Before I embarked on this restoration project, I spent a lot of time researching articles written by classic car owners who had taken time out to tell their story. I found this invaluable and applied much of their advice when planning my own project. Hopefully, my account may help and even inspire anyone who is considering classic car ownership and restoration!
Why take on such a project?
I have been fortunate enough to enjoy ‘a week-end toy’ in addition to my daily drive. In 2012 a career change triggered the decision to work for myself. Without the safety net of a salary it made sense to rearrange the stable resulting in the sale of my Caterham 7 and downsizing my daily drive to something less expensive.
I did, however, want something to occupy the vacant spot in the garage but could not afford anything extravagant. I considered classic car ownership (being an individual of a certain age) and wondered whether or not I could complete a restoration. The thought of bringing an otherwise condemned car back to life was the vision. There are many examples of stalled projects up for sale which is something that helped me to maintain focus and momentum throughout the project. I visualised the finished article and that sense of personal achievement which really helped on some of the darker days.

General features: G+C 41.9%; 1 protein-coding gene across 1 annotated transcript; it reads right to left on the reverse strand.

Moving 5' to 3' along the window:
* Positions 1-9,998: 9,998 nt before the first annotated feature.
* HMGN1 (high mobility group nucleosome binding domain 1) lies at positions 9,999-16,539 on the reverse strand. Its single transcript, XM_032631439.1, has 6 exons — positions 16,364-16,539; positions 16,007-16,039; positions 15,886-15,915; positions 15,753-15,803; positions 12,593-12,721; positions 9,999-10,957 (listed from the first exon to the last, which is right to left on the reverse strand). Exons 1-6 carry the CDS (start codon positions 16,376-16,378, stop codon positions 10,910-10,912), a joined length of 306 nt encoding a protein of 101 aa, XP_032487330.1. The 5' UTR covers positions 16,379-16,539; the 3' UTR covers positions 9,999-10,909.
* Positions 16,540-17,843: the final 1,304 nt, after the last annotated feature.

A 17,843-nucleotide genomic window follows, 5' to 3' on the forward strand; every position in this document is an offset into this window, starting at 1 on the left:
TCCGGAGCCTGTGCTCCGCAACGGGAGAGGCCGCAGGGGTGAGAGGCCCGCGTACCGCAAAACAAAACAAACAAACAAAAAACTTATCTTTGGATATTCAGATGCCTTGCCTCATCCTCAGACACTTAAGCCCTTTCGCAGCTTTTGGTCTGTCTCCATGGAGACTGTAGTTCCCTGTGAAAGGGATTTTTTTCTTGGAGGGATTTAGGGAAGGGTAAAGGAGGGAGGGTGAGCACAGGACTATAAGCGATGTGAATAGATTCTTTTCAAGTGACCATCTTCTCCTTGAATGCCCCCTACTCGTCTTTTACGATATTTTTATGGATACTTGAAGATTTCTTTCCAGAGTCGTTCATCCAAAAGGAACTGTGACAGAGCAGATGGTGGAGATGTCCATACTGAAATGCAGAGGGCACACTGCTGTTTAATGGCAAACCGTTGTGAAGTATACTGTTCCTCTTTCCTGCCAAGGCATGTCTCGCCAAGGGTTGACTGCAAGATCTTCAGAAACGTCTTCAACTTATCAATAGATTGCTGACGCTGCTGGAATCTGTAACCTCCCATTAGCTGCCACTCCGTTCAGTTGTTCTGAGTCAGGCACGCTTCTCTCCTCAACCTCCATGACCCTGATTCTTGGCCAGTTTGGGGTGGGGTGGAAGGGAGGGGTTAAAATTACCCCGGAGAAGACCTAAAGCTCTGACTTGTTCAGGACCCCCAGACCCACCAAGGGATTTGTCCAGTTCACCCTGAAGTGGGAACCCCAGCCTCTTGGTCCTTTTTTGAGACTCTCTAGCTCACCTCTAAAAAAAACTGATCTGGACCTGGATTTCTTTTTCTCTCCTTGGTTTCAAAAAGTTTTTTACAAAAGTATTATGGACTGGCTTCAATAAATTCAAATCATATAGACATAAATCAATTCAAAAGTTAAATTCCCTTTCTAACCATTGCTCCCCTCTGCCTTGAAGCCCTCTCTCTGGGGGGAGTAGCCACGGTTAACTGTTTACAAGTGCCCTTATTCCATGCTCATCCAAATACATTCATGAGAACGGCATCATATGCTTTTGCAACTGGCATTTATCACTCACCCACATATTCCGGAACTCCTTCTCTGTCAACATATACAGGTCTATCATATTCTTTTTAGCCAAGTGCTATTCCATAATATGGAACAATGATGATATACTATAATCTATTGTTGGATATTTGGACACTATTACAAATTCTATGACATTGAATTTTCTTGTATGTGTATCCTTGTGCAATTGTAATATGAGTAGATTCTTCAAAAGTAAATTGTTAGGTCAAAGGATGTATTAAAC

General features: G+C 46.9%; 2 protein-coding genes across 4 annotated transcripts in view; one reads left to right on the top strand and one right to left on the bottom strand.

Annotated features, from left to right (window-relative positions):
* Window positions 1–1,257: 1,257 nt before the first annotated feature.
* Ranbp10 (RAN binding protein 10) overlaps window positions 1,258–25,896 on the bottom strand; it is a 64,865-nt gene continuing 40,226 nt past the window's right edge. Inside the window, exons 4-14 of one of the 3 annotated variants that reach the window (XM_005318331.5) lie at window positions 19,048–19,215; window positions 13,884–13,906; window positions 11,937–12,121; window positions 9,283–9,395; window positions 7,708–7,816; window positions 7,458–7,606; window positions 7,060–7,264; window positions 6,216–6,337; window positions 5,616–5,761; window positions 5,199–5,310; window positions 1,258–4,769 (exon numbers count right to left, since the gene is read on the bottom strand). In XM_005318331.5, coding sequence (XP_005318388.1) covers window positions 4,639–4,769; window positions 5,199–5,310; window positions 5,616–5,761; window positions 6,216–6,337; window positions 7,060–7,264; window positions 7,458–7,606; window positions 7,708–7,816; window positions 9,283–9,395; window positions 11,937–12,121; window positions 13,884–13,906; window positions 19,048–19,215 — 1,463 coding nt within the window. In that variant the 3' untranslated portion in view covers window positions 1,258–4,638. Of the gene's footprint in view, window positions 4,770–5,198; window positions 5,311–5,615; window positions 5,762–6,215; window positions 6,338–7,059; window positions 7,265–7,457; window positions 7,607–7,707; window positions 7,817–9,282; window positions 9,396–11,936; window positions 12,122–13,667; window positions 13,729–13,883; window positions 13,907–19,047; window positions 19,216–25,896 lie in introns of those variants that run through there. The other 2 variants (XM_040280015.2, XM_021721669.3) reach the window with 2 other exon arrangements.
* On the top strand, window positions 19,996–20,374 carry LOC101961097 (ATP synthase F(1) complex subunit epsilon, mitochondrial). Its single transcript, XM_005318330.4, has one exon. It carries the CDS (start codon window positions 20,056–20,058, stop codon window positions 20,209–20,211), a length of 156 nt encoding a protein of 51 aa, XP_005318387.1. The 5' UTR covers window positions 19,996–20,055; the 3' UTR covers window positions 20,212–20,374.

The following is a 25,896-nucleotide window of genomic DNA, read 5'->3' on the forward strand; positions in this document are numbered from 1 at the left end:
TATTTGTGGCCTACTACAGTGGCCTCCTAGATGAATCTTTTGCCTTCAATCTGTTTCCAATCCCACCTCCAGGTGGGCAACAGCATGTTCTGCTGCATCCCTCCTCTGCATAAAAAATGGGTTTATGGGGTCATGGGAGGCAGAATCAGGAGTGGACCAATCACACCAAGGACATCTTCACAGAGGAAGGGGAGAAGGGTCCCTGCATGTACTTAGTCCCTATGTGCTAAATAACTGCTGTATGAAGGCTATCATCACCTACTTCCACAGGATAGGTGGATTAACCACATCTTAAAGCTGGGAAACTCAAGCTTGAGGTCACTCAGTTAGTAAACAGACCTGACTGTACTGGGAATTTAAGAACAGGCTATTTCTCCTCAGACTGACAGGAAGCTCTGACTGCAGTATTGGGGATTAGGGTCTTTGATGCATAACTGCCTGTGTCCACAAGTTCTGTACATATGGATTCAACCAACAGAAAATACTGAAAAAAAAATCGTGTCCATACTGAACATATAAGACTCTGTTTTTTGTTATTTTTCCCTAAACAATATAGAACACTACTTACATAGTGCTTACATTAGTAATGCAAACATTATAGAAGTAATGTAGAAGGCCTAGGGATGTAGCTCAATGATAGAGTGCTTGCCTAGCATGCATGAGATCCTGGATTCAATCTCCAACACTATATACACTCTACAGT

What experience did I have?
My day job is Management Consultancy specialising in systems and business transformation, nothing to do with cars or engineering. I hoped that my project management and organisational experience should come in handy with planning and budgeting. From a young age, I have tinkered with my own cars (mainly through financial necessity), so I was reasonably confident with basic spannering and the concepts of the systems of a car but knew my limitations. My aim was to do as much as possible myself, using specialist services only where needed. Suffice to say I was a virgin restorer!